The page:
The History of Sewing Part 4: Sewing and the Industrial Revolution (18

Across the sea in America, Walter Hunt created America’s first functioning sewing machine. It created a stitch that didn’t reproduce a hand stitch, which freed future inventors from the idea that the sewing machine could, or should, only create stitches that hand-sewing could. But while considering its future, he envisioned that the machine’s streamlined nature and efficiency would cause widespread unemployment. Because of this, he never patented the design.

John Fisher designed a machine back in England that eliminated disparities between moving parts that had always been disconnected in earlier designs. This made for a more cohesive and smoother-running machine. He attempted to file for a patent in 1844, but the office lost his paperwork, so it was never filed and he never received recognition for his design.

Elias Howe, born in Massachusetts, designed a sewing machine in 1845 that was inspired by both Hunt’s and Fisher’s designs. Using thread from 2 different sources, the needle had an eye at the point that went through the fabric. This created a loop on the reverse side through which a shuttle on a track fed the 2nd thread, forming a lockstitch. Howe struggled to market his machine in America, so he left for England. There, he met similar issues and eventually moved back to America. When he returned, he found that others had already copied his lockstitch mechanism.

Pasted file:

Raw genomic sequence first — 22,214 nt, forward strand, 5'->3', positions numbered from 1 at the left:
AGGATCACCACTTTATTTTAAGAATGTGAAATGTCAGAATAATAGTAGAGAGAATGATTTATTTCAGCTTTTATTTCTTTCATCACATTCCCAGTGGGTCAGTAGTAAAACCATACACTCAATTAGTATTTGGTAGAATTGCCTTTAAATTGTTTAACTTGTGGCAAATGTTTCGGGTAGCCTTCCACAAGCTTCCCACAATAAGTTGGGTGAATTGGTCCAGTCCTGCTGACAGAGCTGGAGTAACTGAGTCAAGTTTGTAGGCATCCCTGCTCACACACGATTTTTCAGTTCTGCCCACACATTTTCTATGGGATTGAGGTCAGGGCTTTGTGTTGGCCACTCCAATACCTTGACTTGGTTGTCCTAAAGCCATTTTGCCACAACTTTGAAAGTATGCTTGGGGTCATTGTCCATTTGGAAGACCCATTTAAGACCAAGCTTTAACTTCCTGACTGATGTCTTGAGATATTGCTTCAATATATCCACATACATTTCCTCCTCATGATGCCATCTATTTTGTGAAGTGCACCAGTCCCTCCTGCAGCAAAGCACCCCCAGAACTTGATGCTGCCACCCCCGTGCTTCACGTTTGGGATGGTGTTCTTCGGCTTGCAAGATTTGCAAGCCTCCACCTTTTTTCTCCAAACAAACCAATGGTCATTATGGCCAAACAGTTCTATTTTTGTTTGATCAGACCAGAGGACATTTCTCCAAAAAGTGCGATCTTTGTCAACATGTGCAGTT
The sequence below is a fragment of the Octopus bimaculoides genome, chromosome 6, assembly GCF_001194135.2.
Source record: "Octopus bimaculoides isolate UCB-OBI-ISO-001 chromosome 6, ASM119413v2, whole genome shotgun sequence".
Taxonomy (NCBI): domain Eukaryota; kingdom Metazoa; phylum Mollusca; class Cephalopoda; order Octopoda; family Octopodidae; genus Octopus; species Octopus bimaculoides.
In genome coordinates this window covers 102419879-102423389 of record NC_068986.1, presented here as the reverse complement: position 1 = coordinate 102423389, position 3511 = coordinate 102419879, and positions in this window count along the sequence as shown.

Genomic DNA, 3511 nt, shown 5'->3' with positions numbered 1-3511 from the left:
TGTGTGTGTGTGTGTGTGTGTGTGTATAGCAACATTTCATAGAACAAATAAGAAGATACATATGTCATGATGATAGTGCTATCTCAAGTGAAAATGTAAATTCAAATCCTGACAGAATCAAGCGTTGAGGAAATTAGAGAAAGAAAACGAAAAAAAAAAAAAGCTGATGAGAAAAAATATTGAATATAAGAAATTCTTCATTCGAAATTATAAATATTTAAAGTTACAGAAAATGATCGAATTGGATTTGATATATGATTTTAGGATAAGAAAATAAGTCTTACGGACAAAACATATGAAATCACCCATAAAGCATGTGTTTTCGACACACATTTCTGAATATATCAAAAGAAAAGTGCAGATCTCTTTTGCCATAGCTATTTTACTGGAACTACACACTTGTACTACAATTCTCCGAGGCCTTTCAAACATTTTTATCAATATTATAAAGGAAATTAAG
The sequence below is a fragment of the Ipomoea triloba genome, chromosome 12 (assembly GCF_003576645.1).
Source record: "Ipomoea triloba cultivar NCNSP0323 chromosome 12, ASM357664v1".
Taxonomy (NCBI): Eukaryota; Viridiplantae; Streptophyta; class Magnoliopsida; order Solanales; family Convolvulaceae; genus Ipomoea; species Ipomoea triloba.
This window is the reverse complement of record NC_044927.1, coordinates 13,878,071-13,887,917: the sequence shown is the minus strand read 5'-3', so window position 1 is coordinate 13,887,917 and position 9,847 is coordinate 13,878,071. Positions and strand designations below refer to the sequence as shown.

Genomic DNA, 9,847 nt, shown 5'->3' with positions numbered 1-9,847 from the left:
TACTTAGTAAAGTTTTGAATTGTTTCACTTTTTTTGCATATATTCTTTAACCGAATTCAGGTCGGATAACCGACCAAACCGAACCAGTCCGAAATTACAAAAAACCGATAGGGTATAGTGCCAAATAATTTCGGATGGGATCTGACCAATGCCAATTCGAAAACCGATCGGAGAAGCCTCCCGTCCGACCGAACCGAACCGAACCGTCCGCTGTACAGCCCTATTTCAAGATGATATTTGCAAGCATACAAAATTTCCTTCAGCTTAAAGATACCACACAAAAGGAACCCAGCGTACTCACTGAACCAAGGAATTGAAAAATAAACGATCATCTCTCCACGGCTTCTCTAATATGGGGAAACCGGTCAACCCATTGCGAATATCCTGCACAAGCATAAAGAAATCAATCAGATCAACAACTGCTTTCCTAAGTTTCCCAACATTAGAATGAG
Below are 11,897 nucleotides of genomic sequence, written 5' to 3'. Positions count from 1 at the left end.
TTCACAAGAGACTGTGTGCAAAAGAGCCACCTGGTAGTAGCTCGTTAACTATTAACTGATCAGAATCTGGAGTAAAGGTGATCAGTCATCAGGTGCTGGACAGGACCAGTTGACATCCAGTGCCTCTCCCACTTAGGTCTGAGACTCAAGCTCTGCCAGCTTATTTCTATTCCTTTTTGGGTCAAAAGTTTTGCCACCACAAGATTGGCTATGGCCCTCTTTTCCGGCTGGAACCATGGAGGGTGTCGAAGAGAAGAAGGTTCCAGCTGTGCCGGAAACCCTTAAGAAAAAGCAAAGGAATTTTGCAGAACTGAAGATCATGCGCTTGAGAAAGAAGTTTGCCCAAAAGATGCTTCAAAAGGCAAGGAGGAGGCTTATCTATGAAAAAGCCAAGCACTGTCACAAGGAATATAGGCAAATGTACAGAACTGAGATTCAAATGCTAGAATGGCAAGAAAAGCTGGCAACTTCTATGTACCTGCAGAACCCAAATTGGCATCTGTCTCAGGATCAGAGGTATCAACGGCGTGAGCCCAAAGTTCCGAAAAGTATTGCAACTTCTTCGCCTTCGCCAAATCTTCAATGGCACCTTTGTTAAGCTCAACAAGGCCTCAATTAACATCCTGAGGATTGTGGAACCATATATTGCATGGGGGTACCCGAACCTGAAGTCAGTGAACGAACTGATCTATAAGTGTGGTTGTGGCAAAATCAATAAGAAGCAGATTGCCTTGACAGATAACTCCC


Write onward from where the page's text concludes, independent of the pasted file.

New Yorker Isaac Merritt Singer was the one to develop a machine that looks similar to the ones we have today: it had a foot pedal and an up-and-down needle movement, whereas previous designs had moved the needle from side-to-side. This design was inspired by Howe, Hunt, and Thimonnier. But when Howe found out that Singer had based the new machine off of his design, he took Singer to court for Patent Infringement. It wasn’t just Singer that used parts from Howe’s design. There were a few more, and Howe took them to court, too. He won most, if not all, of these lawsuits, despite Singer’s argument that Howe had infringed on Hunt’s design. But since Hunt technically didn’t have a patent -- despite filing for one -- his design was intellectual property for anyone to use. Singer and the other companies that had copied Howe’s design had to pay Howe patent royalties, as well as giving him a share of their profits.

There’s no doubt that Howe was extremely happy that his patent had been filed correctly. Singer’s company, I. M. Singer & Co., was the first to market domestic sewing machines, as opposed to those designed for industrial use. They were also the first to produce a heavy-duty, more powerful machine that fit the needs of the tailoring and leather industries. By 1860, Singer’s company was the largest manufacturer of sewing machines in the world.

Make sure to check out Part 5 of 6!

 

Written by Miranda Marnik-Said

A list of the websites referenced will be posted at the end of Part 6.

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